Prisoners in Ecuador’s Cuenca Penitentiary Hold 50 Guards and 7 Police Officers Hostage
Ecuador Prison Crisis: Hostages Taken in Cuenca Penitentiary
A group of inmates at a prison in Cuenca, Ecuador, have seized 50 guards and seven police officers as hostages, demanding an end to the transfer of prisoners to other facilities.
The hostage situation began on Thursday morning, when the prisoners took control of a section of the penitentiary and barricaded themselves with their captives.
The Interior Minister, Juan Zapata, said the government was concerned about the safety of the officials and was working to resolve the crisis peacefully.
“We are in permanent contact with the authorities of the prison system and the police command to monitor the situation and take the necessary actions,” he said at a press conference in Quito.
He added that the government had sent a commission of human rights defenders and mediators to Cuenca to facilitate dialogue with the inmates.
The Motive Behind the Hostage-Taking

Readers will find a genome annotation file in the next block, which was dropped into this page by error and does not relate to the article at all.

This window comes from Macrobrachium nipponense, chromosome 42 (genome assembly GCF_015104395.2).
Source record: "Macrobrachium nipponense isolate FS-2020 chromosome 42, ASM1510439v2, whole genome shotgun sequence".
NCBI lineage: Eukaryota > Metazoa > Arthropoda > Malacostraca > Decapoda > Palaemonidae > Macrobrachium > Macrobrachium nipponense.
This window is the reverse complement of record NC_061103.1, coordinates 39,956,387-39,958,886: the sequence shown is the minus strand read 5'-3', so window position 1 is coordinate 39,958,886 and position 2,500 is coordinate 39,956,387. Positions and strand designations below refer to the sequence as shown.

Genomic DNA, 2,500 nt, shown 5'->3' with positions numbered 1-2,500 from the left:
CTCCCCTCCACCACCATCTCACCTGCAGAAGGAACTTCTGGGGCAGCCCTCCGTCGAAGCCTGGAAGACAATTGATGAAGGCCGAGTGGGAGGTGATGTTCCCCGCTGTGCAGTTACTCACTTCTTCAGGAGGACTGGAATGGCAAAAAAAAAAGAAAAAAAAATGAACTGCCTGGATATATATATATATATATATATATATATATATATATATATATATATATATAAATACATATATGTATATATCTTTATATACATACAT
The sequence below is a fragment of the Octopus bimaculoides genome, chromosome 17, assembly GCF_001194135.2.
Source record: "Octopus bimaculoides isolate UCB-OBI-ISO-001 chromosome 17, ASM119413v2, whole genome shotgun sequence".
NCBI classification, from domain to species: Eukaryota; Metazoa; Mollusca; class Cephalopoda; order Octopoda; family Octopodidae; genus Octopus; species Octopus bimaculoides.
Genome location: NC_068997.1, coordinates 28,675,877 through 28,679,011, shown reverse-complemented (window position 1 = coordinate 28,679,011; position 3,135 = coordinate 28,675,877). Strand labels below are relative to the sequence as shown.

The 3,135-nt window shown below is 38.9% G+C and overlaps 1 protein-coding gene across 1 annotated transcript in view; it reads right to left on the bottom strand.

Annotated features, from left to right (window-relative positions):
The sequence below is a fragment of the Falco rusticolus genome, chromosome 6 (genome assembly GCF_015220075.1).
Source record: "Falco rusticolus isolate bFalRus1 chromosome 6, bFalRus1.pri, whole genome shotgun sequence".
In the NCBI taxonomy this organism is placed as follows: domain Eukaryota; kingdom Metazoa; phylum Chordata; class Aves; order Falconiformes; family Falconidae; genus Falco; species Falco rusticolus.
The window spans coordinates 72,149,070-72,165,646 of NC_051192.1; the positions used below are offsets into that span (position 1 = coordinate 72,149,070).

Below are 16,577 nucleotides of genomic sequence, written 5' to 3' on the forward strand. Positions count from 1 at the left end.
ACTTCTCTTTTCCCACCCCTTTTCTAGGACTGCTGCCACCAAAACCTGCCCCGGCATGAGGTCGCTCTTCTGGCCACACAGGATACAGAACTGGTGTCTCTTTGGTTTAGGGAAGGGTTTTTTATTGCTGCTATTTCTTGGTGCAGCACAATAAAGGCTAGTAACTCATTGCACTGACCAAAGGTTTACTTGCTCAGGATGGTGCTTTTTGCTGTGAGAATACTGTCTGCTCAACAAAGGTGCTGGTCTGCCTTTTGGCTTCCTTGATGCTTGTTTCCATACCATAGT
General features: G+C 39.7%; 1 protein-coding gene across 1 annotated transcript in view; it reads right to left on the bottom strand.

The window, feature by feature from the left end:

According to the National Service of Comprehensive Attention to Adults Deprived of Liberty and Adolescent Offenders (SNAI), the hostage-taking was a retaliation for a security operation that took place on Wednesday at another prison in Latacunga, where hundreds of soldiers and police officers searched for weapons, ammunition, and explosives.
However, Zapata later said that the inmates had also expressed their discontent with the transfer of prisoners to other facilities, which they claimed violated their rights and increased their vulnerability to violence.
Ecuador has been facing a wave of prison violence since last year when rival gangs with links to Colombian and Mexican cartels started a bloody turf war for control of drug trafficking routes.
More than 430 inmates have been killed in massacres, riots, and clashes in prisons across the country, often leaving behind gruesome scenes of burned and dismembered bodies.
The government has declared a state of emergency in the prison system and announced measures to improve security, infrastructure, and rehabilitation programs.
However, human rights groups have denounced the overcrowding, corruption, and lack of resources that plague Ecuador’s prisons, which house more than 40,000 inmates, almost double their capacity.
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